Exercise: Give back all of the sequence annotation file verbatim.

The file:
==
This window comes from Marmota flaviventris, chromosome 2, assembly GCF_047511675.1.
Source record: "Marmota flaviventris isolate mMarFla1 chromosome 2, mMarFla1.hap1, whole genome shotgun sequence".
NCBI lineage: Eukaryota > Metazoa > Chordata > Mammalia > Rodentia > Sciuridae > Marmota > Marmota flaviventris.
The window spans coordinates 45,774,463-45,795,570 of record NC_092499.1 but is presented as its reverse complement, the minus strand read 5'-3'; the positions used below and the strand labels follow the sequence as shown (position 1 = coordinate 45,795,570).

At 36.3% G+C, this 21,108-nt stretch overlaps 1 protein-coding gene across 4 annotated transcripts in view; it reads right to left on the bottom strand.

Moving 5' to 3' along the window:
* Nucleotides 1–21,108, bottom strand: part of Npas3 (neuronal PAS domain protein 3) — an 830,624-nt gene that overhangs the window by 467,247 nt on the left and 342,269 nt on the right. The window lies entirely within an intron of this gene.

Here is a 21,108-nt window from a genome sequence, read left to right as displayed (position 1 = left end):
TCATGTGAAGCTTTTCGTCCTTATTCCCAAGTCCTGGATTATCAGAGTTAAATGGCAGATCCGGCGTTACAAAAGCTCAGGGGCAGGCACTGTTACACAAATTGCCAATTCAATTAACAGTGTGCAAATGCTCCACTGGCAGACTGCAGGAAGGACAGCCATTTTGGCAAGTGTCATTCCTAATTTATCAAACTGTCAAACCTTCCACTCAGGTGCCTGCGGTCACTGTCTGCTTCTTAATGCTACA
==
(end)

This window comes from Marmota flaviventris, chromosome 2, assembly GCF_047511675.1.
Source record: "Marmota flaviventris isolate mMarFla1 chromosome 2, mMarFla1.hap1, whole genome shotgun sequence".
NCBI lineage: Eukaryota > Metazoa > Chordata > Mammalia > Rodentia > Sciuridae > Marmota > Marmota flaviventris.
The window spans coordinates 45,774,463-45,795,570 of record NC_092499.1 but is presented as its reverse complement, the minus strand read 5'-3'; the positions used below and the strand labels follow the sequence as shown (position 1 = coordinate 45,795,570).

At 36.3% G+C, this 21,108-nt stretch overlaps 1 protein-coding gene across 4 annotated transcripts in view; it reads right to left on the bottom strand.

Moving 5' to 3' along the window:
* Nucleotides 1–21,108, bottom strand: part of Npas3 (neuronal PAS domain protein 3) — an 830,624-nt gene that overhangs the window by 467,247 nt on the left and 342,269 nt on the right. The window lies entirely within an intron of this gene.

Here is a 21,108-nt window from a genome sequence, read left to right as displayed (position 1 = left end):
TCATGTGAAGCTTTTCGTCCTTATTCCCAAGTCCTGGATTATCAGAGTTAAATGGCAGATCCGGCGTTACAAAAGCTCAGGGGCAGGCACTGTTACACAAATTGCCAATTCAATTAACAGTGTGCAAATGCTCCACTGGCAGACTGCAGGAAGGACAGCCATTTTGGCAAGTGTCATTCCTAATTTATCAAACTGTCAAACCTTCCACTCAGGTGCCTGCGGTCACTGTCTGCTTCTTAATGCTACA